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bug#25581: 25.1; Incorrect statement in (elisp) `Hooks'

From: Drew Adams
Subject: bug#25581: 25.1; Incorrect statement in (elisp) `Hooks'
Date: Sat, 4 Feb 2017 18:11:11 -0800 (PST)

It's hard for me to read this style of `diff' output, so I may
have missed some of the real changes.  I think I'm generally OK
with your proposed changes, but I made a few comments below.

> -  A @dfn{hook} is a variable where you can store a function or functions
> -to be called on a particular occasion by an existing program.  Emacs
> -provides hooks for the sake of customization.  Most often, hooks are set
> -up in the init file (@pxref{Init File}), but Lisp programs can set them
> also.
> +  A @dfn{hook} is a variable where you can store a function or
> +functions (@pxref{What Is a Function}) to be called on a particular
> +occasion by an existing program.  Emacs provides hooks for the sake of
> +customization.  Most often, hooks are set up in the init file
> +(@pxref{Init File}), but Lisp programs can set them also.
>  @xref{Standard Hooks}, for a list of some standard hook variables.

OK.  I think the only real change there is to xref {What Is a
Function}.  (Right?)

> -You can use @code{add-hook} to add a function to an abnormal
> -hook, but you must write the function to follow the hook's
> -calling convention.

I think this statement was removed.  Don't you think that we
should say that you can use `add-hook' with an abnormal (or
a normal) hook?  Why would we want to remove this?  A reader
could think that `add-hook' is only for normal hooks, and so
might resort to, say, `add-to-list' for an abnormal hook.

> +If the name of the variable ends in @samp{-predicate} or
> address@hidden (singular) then its value must be a function, not a

Is this the (new) policy, adding the suffix `-predicate'?
In my previous comments I was sticking to the old policy, and
pointing out that `isearch-filter-predicate', now that it is
being advised here and there with `add-function', is being used
as a hook, and so it should be named accordingly, as `*-function'.

I'm not sure it is a good idea to add more possible suffixes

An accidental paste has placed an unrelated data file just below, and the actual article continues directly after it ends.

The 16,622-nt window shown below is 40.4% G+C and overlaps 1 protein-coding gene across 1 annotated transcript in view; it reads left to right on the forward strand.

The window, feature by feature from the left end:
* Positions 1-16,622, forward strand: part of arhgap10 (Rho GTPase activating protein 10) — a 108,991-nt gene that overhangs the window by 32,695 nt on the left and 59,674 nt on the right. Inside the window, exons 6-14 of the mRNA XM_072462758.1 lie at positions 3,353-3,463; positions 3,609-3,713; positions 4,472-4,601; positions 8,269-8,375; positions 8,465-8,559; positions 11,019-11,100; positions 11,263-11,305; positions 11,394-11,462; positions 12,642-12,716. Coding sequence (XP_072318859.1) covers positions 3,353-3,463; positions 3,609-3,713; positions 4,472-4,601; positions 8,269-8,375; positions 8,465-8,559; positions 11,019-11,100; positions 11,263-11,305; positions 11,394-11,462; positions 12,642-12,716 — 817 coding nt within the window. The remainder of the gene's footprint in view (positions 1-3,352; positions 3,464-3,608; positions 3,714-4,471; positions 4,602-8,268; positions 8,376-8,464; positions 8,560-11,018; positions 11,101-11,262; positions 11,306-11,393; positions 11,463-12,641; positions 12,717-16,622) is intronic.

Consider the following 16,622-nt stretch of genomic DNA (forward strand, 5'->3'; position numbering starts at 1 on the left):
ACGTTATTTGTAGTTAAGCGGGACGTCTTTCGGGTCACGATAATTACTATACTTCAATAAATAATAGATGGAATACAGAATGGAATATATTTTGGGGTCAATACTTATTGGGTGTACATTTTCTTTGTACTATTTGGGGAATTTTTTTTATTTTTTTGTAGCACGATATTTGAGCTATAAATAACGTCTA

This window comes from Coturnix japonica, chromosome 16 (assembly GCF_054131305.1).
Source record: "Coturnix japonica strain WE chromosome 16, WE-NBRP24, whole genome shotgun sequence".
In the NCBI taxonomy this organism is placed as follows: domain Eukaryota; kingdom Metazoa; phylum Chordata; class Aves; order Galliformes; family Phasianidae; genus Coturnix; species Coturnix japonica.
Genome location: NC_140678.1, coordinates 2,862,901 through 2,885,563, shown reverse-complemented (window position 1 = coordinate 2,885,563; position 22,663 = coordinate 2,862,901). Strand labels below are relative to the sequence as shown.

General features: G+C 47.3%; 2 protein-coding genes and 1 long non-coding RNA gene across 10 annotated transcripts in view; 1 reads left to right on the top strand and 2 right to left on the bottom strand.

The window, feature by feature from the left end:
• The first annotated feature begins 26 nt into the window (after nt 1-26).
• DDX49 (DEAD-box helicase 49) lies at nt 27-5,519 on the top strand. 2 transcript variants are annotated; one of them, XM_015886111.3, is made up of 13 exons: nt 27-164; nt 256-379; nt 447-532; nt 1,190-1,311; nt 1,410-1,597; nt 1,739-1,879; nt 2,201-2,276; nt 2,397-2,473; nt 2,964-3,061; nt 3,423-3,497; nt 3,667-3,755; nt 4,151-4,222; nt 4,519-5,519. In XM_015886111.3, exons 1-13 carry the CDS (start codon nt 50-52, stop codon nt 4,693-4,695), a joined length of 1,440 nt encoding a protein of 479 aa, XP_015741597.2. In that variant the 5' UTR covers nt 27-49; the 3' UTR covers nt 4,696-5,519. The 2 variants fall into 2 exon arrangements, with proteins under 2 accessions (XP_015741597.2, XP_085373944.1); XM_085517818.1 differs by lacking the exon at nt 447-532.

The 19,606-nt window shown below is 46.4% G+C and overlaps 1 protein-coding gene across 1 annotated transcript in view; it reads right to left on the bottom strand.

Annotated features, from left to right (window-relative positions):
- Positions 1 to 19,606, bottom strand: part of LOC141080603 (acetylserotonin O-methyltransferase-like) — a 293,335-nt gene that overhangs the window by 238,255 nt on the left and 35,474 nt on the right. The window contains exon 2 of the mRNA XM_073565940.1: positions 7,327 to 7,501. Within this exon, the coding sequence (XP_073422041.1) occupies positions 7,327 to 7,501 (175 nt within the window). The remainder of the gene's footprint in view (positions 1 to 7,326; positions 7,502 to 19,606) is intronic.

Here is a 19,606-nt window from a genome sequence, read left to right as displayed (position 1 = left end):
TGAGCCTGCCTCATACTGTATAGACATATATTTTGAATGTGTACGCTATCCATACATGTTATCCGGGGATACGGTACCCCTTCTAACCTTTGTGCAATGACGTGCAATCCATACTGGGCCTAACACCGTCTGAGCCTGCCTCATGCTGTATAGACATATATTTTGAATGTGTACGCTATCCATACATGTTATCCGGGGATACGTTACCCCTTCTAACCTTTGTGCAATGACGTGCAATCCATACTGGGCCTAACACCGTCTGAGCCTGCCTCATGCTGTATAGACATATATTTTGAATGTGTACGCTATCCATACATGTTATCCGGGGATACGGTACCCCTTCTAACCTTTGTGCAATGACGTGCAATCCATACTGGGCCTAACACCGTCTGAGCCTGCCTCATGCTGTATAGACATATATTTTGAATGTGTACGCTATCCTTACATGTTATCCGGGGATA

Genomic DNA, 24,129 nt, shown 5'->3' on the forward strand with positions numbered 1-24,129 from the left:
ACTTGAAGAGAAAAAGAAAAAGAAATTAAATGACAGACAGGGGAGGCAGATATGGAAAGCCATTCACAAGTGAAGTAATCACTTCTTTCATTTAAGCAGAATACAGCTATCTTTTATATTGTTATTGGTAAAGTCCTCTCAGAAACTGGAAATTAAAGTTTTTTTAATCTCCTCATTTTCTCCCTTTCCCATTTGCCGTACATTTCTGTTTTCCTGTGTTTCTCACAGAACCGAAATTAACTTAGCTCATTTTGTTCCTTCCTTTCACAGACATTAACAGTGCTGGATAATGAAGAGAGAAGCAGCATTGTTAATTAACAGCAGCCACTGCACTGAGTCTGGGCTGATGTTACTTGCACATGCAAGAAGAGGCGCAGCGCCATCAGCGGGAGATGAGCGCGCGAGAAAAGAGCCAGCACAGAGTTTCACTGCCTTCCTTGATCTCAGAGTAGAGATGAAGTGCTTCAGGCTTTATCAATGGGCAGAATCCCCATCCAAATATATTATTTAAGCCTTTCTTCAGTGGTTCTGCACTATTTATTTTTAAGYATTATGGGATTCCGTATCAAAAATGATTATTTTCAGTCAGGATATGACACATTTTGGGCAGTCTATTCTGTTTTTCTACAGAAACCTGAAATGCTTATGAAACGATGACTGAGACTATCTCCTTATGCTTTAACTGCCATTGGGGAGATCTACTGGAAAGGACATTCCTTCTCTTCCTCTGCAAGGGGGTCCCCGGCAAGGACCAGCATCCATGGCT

for hooks.  But someone who decides things should decide this.
If it is decided to add suffix `-predicate' for hooks, then OK.

There's something else that is a bit disconcerting - not with
what you wrote, but what you wrote brings up another issue:

This text talks about a naming convention, saying that IF a
variable's name matches one of these patterns THEN it is a
hook (or it is likely to be a hook).

But the addition of nadvice.el and subsequent encouragement
of advising functions with it applies to all functions.  It in
effect makes every function-valued variable into a hook.  Can
or should users expect that such variables will by convention
have such a conventional suffix?  Dunno.

> +  Since hooks (both multi and single function) are variables, their

(Should be "both multi- and single-function" or "both
multi-function and single-function".)

> +values can be modified with @code{setq} or temporarily with
> address@hidden

Yes, but I'd say something like this (using "set" and "bind"
instead of "modified"):

 Since a hook is a variable you can set or bind it to a different
 value (using `setq' or `let', for example).  This applies to any
 hook, regardless of its value.

If you want to point out that this is true for both multi-function
and single-function hooks, OK, but it's not strictly necessary.
The point is about variables, not their values, and I think the
last sentence I added is enough to cover this.

(I said earlier that it's good to point out that you can use
`setq' and `let' to set or bind a hook whose name ends in
`-function'.  It's the wording "multi-function" and
"single-function" that I think is not good to use - see below.)

> +However, it is often useful to add or remove a particular